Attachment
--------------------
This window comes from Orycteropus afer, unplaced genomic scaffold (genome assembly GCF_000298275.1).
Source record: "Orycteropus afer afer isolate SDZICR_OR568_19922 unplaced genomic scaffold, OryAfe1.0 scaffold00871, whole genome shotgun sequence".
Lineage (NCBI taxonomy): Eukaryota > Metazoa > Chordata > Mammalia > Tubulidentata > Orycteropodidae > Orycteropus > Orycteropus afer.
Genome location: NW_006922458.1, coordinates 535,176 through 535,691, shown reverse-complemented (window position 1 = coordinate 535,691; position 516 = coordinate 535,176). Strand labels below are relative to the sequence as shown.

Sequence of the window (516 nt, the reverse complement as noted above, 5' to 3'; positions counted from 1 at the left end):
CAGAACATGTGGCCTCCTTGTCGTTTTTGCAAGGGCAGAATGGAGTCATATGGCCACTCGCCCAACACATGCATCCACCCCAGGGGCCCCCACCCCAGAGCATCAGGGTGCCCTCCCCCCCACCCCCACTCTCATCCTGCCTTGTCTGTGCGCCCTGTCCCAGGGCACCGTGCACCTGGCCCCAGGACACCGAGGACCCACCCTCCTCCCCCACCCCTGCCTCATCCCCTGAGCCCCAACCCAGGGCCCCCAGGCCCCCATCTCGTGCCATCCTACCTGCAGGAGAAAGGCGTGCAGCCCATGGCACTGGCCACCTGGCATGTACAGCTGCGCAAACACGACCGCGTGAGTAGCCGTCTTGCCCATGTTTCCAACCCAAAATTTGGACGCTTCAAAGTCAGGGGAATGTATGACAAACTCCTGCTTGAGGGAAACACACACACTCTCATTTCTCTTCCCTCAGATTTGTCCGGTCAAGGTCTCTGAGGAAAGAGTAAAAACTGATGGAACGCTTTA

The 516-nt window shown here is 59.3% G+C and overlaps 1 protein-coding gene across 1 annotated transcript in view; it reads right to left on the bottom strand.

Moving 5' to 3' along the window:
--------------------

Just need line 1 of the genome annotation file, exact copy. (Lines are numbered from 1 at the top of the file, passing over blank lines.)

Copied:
This window comes from Orycteropus afer, unplaced genomic scaffold (genome assembly GCF_000298275.1).